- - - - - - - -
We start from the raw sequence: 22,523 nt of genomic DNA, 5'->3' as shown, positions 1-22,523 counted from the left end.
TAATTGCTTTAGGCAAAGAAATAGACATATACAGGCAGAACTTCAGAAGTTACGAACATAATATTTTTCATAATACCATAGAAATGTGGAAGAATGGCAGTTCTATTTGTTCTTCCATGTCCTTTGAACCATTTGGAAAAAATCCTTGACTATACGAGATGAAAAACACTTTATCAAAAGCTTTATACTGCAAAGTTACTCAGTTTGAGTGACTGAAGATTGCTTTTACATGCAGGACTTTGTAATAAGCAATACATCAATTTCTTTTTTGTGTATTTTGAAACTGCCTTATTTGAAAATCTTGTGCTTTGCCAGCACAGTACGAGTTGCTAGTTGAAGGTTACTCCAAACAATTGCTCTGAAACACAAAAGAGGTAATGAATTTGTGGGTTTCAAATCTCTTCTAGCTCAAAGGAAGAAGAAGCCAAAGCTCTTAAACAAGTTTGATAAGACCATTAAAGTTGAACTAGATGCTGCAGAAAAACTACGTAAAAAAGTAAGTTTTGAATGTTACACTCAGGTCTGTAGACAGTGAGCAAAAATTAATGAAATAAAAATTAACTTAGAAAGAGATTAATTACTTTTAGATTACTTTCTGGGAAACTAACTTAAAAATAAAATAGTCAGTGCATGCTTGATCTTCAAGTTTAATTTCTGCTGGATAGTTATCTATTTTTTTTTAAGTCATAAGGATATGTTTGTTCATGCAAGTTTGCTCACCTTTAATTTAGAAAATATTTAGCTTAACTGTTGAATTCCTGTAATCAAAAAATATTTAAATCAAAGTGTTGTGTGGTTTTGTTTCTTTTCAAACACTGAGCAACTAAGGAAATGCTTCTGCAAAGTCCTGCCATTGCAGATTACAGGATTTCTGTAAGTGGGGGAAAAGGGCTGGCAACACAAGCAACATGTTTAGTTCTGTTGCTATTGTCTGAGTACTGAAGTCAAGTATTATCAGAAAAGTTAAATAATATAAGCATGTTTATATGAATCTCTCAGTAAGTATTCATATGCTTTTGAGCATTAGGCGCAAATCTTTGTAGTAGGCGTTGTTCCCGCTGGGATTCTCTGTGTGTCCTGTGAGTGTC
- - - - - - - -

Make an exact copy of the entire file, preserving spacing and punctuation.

We start from the raw sequence: 22,523 nt of genomic DNA, 5'->3' as shown, positions 1-22,523 counted from the left end.
TAATTGCTTTAGGCAAAGAAATAGACATATACAGGCAGAACTTCAGAAGTTACGAACATAATATTTTTCATAATACCATAGAAATGTGGAAGAATGGCAGTTCTATTTGTTCTTCCATGTCCTTTGAACCATTTGGAAAAAATCCTTGACTATACGAGATGAAAAACACTTTATCAAAAGCTTTATACTGCAAAGTTACTCAGTTTGAGTGACTGAAGATTGCTTTTACATGCAGGACTTTGTAATAAGCAATACATCAATTTCTTTTTTGTGTATTTTGAAACTGCCTTATTTGAAAATCTTGTGCTTTGCCAGCACAGTACGAGTTGCTAGTTGAAGGTTACTCCAAACAATTGCTCTGAAACACAAAAGAGGTAATGAATTTGTGGGTTTCAAATCTCTTCTAGCTCAAAGGAAGAAGAAGCCAAAGCTCTTAAACAAGTTTGATAAGACCATTAAAGTTGAACTAGATGCTGCAGAAAAACTACGTAAAAAAGTAAGTTTTGAATGTTACACTCAGGTCTGTAGACAGTGAGCAAAAATTAATGAAATAAAAATTAACTTAGAAAGAGATTAATTACTTTTAGATTACTTTCTGGGAAACTAACTTAAAAATAAAATAGTCAGTGCATGCTTGATCTTCAAGTTTAATTTCTGCTGGATAGTTATCTATTTTTTTTTAAGTCATAAGGATATGTTTGTTCATGCAAGTTTGCTCACCTTTAATTTAGAAAATATTTAGCTTAACTGTTGAATTCCTGTAATCAAAAAATATTTAAATCAAAGTGTTGTGTGGTTTTGTTTCTTTTCAAACACTGAGCAACTAAGGAAATGCTTCTGCAAAGTCCTGCCATTGCAGATTACAGGATTTCTGTAAGTGGGGGAAAAGGGCTGGCAACACAAGCAACATGTTTAGTTCTGTTGCTATTGTCTGAGTACTGAAGTCAAGTATTATCAGAAAAGTTAAATAATATAAGCATGTTTATATGAATCTCTCAGTAAGTATTCATATGCTTTTGAGCATTAGGCGCAAATCTTTGTAGTAGGCGTTGTTCCCGCTGGGATTCTCTGTGTGTCCTGTGAGTGTC